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'Cruises to nowhere' could help save cruise lines struggling to stay afloat

Reports suggest Singapore is exploring health protocols that would allow cruise companies in the area to operate voyages "to nowhere"


Stock Photo: Getty

Stock Photo: Getty

Stock Photo: Getty

If boarding a flight to nowhere to live out the good old days of travel is not attractive, how about a round-trip cruise sailing to nowhere?

Singapore, which has not allowed port calls for cruise ships since March 13, is exploring health protocols that would allow cruise companies in the area to operate voyages "to nowhere," according to Singapore newspaper The Straits Times.

Singapore's tourism body has reportedly hired a risk management company to create a safety framework for the Singapore-only sailings, which could bolster cruise lines struggling to stay afloat amid the coronavirus's impact on travel.

The newspaper reports that documents pertaining to the safety protocols envision "cruises to nowhere" sailing at 50pc capacity. Cruise lines will need to be certified for compliance with the safety plan before returning to sea, The Straits Times says. A Singapore tourism board official told the paper that details of the safety standards will be announced later.

While no timeline for the Singapore cruises to nowhere has been revealed, some cruise lines that operate in the city-state, including Norwegian, Celebrity and Princess Cruises, have voluntarily suspended their operations through at least Oct. 31, with Princess Cruises telling the newspaper it would not return to service until at least mid-December.

Princess operates a fleet of 18 cruise ships, two of which - the Diamond Princess and the Grand Princess - saw a combined 800 total coronavirus cases and 10 deaths in March and April, according to the US Centers for Disease Control and Prevention.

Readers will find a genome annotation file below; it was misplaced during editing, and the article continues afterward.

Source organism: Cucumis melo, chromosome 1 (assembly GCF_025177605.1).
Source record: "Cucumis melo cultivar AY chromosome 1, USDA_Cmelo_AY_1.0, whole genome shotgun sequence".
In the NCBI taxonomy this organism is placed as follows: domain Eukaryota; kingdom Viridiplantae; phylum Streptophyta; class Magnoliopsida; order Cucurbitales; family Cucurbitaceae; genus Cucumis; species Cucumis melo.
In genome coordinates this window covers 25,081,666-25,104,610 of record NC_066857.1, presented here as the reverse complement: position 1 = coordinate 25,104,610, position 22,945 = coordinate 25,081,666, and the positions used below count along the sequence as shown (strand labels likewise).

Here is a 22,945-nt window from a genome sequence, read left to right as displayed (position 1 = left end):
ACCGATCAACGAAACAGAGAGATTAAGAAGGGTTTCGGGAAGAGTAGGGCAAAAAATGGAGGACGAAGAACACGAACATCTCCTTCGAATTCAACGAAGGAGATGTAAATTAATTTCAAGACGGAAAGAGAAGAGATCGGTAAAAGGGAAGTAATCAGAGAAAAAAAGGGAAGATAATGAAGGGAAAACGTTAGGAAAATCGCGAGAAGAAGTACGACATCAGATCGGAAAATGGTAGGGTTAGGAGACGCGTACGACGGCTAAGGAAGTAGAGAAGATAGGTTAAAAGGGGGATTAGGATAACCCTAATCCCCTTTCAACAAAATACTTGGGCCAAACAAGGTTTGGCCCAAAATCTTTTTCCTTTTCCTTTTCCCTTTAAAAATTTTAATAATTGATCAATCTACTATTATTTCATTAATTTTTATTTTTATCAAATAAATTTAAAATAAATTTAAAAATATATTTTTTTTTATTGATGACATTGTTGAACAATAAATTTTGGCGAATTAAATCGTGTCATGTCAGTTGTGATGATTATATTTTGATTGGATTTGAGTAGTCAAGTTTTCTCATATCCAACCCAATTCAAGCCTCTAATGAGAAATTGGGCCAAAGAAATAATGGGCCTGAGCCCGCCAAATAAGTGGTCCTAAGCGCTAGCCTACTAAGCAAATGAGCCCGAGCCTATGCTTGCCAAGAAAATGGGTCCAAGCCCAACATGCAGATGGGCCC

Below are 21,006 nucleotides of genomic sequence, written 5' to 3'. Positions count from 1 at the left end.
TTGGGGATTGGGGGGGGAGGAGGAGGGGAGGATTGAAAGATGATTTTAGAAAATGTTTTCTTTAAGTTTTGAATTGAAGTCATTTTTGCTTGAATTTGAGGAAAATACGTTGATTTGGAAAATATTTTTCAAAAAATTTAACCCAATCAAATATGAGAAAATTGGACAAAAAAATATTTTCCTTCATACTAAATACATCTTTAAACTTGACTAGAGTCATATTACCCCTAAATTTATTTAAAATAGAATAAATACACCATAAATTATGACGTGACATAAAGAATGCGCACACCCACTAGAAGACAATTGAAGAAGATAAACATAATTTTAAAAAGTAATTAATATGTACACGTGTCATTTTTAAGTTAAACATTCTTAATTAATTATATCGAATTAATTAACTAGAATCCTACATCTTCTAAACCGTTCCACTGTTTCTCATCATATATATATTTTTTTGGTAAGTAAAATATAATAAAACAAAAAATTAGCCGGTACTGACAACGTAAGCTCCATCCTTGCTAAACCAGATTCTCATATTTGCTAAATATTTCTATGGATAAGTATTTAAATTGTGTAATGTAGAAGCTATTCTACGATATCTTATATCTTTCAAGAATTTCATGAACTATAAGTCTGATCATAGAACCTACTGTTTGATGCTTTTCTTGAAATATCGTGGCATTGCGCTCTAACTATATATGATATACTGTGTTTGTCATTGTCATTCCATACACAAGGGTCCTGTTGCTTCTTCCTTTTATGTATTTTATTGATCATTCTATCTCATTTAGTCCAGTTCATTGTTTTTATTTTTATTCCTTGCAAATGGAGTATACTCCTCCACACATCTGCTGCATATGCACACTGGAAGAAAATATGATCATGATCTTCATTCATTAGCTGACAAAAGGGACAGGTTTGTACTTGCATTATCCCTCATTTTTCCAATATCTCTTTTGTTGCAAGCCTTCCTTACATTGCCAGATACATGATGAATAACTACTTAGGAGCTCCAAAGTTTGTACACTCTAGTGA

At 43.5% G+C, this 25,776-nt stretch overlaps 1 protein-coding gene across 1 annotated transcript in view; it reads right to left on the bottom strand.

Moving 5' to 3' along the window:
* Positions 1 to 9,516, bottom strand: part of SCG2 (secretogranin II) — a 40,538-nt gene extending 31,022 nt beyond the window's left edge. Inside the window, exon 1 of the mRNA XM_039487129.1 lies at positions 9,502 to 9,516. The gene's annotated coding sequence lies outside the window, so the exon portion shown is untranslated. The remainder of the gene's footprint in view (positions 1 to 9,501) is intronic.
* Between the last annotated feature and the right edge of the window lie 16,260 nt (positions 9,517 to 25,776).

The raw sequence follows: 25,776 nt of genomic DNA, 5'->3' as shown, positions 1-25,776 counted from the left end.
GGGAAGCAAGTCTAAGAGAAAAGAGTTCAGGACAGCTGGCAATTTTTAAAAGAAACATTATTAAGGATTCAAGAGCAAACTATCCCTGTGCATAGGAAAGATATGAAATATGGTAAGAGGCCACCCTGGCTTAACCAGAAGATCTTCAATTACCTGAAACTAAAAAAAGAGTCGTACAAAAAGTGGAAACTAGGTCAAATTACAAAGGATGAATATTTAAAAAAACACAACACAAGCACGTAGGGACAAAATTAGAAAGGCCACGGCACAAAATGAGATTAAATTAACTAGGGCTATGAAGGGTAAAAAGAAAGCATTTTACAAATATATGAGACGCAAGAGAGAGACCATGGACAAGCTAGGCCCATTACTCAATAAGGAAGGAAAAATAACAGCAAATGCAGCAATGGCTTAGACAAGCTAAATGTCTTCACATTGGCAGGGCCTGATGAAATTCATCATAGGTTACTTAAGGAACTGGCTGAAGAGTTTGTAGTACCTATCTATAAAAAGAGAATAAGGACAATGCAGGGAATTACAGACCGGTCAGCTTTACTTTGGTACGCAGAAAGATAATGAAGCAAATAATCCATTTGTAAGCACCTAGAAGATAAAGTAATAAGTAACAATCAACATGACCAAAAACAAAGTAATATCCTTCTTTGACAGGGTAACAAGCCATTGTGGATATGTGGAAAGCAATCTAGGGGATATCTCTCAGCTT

The news of a possible cruise to nowhere comes two days after Singapore Airlines dropped its plans to offer three-hour "flights to nowhere" due to environmental backlash.

The airline said it reviewed opposition to the flights, which were slated to depart and return to Singapore's Changi airport, and deemed them too wasteful. It will instead offer dining experiences in planes that remain on the ground rather than flying, The Straits Times reported.

Heralded for its strong coronavirus response early on in the pandemic, Singapore saw a strong spike in cases in April and continued cases through the summer, with 57,000 cases so far. The city-state has imposed coronavirus restrictions on gatherings and indoor activities, but largely reopened in June and is now in Phase 2 of its measured reopening process.

Tourism businesses such as hotels were permitted to resume operations July 1. However, nonessential American visitors to Singapore are not permitted to enter without a valid reason and an approval letter from the Singapore government, according to the U.S. Embassy in Singapore.

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Cruise companies are again operating in some parts of the world, including in Italy, Greece and Germany.

U.S. cruise lines have been eager to return to sailing in the U.S., providing health guidelines they plan to follow to the CDC last week. However, this week the CDC extended its no-sail order through Oct. 31.

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© Washington Post

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